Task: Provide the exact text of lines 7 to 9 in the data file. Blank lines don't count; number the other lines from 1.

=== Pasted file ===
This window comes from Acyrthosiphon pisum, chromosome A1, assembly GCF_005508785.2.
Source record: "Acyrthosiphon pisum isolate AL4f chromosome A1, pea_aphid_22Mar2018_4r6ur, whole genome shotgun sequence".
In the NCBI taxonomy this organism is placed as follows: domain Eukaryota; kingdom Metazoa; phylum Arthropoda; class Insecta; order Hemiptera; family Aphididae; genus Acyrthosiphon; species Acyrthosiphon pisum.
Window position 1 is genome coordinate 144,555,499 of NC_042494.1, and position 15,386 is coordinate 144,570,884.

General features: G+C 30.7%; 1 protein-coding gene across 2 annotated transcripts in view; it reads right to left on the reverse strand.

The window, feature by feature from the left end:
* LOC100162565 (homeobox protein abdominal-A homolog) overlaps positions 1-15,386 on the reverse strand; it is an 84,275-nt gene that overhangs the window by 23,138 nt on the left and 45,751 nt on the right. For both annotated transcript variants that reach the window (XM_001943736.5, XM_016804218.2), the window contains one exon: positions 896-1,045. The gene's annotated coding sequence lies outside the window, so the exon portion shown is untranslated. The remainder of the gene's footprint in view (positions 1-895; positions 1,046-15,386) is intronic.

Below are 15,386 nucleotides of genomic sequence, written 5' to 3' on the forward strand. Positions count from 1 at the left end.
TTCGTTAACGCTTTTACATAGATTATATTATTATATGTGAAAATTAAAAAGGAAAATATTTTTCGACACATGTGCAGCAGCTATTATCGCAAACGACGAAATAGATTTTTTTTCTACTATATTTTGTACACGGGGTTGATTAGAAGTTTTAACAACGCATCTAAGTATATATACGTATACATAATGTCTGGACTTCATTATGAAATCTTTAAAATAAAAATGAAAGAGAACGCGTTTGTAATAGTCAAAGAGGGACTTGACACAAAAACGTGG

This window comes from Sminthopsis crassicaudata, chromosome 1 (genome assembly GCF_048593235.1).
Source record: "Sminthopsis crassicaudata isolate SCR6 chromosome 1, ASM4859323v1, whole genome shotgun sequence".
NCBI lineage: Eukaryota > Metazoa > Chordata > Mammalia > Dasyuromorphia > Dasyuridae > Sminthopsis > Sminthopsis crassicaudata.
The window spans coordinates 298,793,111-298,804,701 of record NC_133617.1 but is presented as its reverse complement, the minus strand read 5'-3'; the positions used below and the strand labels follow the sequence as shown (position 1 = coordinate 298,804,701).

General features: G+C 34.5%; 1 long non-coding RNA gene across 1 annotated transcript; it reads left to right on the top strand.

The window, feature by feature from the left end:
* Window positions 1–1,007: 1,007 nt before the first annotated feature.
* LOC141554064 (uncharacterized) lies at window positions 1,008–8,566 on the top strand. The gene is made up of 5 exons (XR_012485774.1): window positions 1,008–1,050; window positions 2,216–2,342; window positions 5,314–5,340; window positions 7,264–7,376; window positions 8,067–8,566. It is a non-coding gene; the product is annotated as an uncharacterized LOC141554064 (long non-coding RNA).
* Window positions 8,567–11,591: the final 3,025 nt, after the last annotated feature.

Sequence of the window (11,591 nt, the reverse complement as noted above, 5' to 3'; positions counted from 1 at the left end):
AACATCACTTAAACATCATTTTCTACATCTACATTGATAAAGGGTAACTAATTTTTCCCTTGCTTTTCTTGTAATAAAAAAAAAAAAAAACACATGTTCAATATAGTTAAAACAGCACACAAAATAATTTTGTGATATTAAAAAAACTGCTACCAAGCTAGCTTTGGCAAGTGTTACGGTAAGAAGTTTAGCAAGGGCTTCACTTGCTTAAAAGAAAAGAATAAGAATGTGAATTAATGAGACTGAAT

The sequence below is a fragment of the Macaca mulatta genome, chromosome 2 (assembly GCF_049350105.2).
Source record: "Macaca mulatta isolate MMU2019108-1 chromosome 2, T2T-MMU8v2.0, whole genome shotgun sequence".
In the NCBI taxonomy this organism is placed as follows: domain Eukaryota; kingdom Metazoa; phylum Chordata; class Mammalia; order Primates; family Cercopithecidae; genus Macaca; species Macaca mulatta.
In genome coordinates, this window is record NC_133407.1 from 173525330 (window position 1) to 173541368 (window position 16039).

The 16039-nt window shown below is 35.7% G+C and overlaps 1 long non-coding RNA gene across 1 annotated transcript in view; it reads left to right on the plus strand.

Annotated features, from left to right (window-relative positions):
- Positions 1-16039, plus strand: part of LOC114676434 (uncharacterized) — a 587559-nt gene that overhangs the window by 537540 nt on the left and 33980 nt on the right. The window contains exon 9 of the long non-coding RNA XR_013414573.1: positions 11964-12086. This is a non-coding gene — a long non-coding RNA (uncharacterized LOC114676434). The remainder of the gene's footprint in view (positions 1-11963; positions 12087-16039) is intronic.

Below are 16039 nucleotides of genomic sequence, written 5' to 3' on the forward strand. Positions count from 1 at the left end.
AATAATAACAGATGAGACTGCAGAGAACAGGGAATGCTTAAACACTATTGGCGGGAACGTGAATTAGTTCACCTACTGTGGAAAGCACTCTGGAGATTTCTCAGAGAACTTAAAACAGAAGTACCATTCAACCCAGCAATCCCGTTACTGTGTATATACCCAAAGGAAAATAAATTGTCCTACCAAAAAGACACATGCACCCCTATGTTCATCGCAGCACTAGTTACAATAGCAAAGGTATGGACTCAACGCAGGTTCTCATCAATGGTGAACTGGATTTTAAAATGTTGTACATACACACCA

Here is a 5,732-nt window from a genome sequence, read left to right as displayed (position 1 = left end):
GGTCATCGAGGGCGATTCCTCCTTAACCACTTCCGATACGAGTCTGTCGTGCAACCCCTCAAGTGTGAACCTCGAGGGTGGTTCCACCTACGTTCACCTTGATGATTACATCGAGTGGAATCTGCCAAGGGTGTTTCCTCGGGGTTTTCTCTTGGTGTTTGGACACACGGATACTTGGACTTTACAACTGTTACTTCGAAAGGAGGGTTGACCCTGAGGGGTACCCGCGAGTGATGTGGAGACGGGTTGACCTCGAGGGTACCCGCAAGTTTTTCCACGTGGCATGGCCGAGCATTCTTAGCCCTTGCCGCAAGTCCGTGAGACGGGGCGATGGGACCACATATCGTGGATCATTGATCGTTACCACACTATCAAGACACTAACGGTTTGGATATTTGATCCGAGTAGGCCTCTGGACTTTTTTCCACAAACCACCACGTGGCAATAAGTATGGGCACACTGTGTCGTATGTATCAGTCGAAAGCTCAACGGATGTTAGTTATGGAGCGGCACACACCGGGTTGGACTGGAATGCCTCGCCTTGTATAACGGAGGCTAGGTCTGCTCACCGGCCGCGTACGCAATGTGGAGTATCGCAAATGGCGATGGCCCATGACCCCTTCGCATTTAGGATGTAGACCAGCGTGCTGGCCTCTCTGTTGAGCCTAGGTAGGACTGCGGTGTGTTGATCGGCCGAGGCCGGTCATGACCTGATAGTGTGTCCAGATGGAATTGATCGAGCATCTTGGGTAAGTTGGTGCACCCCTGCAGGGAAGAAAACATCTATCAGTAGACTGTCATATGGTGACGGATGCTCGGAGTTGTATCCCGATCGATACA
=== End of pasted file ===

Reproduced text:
* LOC100162565 (homeobox protein abdominal-A homolog) overlaps positions 1-15,386 on the reverse strand; it is an 84,275-nt gene that overhangs the window by 23,138 nt on the left and 45,751 nt on the right. For both annotated transcript variants that reach the window (XM_001943736.5, XM_016804218.2), the window contains one exon: positions 896-1,045. The gene's annotated coding sequence lies outside the window, so the exon portion shown is untranslated. The remainder of the gene's footprint in view (positions 1-895; positions 1,046-15,386) is intronic.

Below are 15,386 nucleotides of genomic sequence, written 5' to 3' on the forward strand. Positions count from 1 at the left end.
TTCGTTAACGCTTTTACATAGATTATATTATTATATGTGAAAATTAAAAAGGAAAATATTTTTCGACACATGTGCAGCAGCTATTATCGCAAACGACGAAATAGATTTTTTTTCTACTATATTTTGTACACGGGGTTGATTAGAAGTTTTAACAACGCATCTAAGTATATATACGTATACATAATGTCTGGACTTCATTATGAAATCTTTAAAATAAAAATGAAAGAGAACGCGTTTGTAATAGTCAAAGAGGGACTTGACACAAAAACGTGG